Surgery is the treatment of choice for benign tumor recurrences, which are most often seen in the parotid gland. Recurrences in other locations are less common, but local excision is also indicated. Patients who have recurrences of a parotid pleomorphic adenoma following enucleation, local excision, or limited parotidectomy are candidates for revision parotidectomy or even extended parotidectomy (Figs. 24.2 and 24.3). The risk of repeated recurrence is lower after parotidectomy than after limited excision, as parotidectomy removes not only the visible larger nodules but also many smaller and less visible ones. The old scar line should not be used as a reliable landmark for surgical exploration in patients with previous operation. Recurrent nodules can occur along, within, and beyond any previously created scar line. Patients with tumor recurrences after a primary parotidectomy are candidates for local excision surgery (ultrasound and MRI should confirm that most of the salivary tissue has already been resected) (Fig. 24.4). In patients with Warthin tumor or another benign recurrent tumor, the resection can be limited to the tumor region or regions detected.
The timing of the operation must be individualized to each patient. In patients with a first recurrence in the parotid gland, primary enucleation or limited excision and parotidectomy within the following months offers the highest chance of locoregional control. If only local excision is planned, arguments for performing surgery within the next few months are firstly, that the larger the nodules become, the greater the risk of complications; and secondly, that an increasing time interval since the previous operation is a theoretical risk factor for malignant transformation.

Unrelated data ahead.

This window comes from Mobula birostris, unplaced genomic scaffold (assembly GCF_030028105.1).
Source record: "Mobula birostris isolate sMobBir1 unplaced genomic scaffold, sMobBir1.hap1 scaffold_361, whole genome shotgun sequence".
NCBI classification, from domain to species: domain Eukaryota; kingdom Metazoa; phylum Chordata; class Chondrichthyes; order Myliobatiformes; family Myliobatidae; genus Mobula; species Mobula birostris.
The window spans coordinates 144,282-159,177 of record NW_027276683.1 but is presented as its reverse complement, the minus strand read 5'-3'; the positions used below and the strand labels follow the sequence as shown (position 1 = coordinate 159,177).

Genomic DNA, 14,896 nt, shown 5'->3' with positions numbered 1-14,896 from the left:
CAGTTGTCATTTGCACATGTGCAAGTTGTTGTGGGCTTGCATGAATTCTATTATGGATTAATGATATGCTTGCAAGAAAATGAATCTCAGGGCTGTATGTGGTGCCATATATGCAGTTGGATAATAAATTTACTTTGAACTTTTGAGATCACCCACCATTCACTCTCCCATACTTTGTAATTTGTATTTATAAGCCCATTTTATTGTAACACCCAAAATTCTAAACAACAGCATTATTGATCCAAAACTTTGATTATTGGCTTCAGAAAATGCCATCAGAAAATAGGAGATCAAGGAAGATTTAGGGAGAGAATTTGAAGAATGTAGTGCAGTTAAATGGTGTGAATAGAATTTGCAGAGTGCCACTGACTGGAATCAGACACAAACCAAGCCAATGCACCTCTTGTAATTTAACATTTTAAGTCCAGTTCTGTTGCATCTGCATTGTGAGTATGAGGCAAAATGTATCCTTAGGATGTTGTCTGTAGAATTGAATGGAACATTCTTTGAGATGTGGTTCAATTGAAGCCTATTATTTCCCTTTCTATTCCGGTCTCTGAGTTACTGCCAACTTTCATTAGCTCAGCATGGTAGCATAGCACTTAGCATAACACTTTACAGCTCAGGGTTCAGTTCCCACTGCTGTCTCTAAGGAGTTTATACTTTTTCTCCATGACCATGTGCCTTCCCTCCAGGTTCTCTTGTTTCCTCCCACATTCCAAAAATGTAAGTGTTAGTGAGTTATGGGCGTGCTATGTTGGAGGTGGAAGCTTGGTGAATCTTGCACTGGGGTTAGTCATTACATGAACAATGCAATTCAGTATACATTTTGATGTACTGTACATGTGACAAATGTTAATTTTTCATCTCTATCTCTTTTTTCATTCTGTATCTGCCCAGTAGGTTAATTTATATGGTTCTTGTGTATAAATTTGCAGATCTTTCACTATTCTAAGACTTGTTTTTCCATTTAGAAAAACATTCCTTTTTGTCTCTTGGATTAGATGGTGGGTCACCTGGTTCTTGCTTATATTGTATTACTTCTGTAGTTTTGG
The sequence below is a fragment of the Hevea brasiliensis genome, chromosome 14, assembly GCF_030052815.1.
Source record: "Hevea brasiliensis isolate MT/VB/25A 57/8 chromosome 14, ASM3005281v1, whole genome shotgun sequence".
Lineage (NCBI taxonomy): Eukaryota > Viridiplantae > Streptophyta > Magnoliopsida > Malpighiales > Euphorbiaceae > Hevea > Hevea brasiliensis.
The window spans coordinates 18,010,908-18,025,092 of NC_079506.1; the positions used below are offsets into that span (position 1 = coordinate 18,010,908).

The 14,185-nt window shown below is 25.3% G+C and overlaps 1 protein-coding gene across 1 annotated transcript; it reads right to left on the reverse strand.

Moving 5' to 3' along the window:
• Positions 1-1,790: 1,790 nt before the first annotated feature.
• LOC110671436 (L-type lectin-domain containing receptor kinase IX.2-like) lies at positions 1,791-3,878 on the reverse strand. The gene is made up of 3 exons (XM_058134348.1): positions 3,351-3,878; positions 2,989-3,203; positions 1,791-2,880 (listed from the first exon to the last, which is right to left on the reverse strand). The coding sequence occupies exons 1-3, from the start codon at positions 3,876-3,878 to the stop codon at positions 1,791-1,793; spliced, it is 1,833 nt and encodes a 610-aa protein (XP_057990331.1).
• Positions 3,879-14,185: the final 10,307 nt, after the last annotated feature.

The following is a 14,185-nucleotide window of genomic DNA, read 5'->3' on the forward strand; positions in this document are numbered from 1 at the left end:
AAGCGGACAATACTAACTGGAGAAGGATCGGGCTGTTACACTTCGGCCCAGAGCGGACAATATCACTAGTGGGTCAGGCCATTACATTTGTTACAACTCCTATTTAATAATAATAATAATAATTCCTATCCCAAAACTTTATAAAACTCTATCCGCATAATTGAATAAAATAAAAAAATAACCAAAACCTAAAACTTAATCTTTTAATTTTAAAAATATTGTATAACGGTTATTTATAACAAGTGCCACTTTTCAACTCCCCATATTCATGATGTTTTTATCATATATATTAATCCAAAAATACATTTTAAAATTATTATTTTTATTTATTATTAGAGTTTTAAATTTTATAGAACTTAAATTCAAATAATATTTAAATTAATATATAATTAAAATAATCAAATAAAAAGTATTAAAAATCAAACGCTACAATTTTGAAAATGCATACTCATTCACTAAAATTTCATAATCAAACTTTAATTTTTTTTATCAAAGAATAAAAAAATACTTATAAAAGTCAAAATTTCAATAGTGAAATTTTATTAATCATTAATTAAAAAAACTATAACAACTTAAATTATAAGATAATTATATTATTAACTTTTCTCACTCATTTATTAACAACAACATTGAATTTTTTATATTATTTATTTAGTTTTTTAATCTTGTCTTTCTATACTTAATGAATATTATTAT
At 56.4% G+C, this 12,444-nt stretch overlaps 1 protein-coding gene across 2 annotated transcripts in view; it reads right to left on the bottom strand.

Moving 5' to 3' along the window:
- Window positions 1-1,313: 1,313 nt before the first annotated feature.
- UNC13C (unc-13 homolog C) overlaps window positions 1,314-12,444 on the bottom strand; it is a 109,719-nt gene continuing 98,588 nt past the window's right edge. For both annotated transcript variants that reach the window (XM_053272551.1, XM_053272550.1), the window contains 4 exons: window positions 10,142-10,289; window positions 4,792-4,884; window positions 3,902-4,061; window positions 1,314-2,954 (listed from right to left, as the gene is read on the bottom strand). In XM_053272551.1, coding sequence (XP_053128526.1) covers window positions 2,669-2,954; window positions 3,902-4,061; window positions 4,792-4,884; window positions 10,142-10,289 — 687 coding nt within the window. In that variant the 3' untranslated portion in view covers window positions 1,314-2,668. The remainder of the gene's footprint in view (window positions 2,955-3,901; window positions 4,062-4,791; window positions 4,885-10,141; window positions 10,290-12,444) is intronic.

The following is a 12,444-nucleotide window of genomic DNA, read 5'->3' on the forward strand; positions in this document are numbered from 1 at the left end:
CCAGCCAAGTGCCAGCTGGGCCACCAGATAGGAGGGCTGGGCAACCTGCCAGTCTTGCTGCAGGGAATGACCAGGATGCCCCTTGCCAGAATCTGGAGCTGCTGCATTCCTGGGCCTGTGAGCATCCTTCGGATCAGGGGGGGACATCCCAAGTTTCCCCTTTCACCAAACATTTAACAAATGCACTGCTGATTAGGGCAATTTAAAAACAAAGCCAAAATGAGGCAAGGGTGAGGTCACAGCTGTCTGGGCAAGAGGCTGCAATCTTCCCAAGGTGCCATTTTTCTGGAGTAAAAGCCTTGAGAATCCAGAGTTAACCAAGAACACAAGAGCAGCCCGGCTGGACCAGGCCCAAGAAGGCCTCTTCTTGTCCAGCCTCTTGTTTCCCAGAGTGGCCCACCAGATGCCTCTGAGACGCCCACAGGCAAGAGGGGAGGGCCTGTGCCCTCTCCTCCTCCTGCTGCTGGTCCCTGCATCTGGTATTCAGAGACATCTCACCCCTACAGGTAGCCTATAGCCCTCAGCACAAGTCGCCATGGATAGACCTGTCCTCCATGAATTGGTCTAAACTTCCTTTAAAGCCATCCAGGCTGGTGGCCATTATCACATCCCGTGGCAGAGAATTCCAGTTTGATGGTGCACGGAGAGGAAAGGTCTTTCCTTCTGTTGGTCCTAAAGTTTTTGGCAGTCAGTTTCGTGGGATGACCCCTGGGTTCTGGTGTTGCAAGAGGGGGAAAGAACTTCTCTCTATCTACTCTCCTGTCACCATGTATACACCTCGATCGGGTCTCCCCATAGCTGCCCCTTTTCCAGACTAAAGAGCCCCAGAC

The patient should receive the same information as for primary surgery (see Chapter 22). The risk of subsequent facial palsy is greater after revision surgery; most patients develop at least some degree of facial nerve weakness. Up to 25% of patients develop permanent weakness in at least one of the facial nerve regions. The strategy for surgical exploration needs to be discussed openly with the patient before the operation and a decision has to be taken as to what form of excision should be carried out if a nodule is encountered that is adherent to a branch or to the trunk of the facial nerve. Preservation of the facial nerve or branch will increase the risk of incomplete resection, and conversely, radical surgery will increase the risk of permanent facial weakness. In most situations, it is recommended to minimize nerve damage and avoid sacrifice of the nerve, at the expense of radicality.
General anesthesia is necessary if revision and extended parotidectomy are planned. If only selective excision of a few small subcutaneous recurrent nodules is planned, local anesthesia is an alternative to general anesthesia. The patient is placed in the supine position with the head rotated to the opposite side.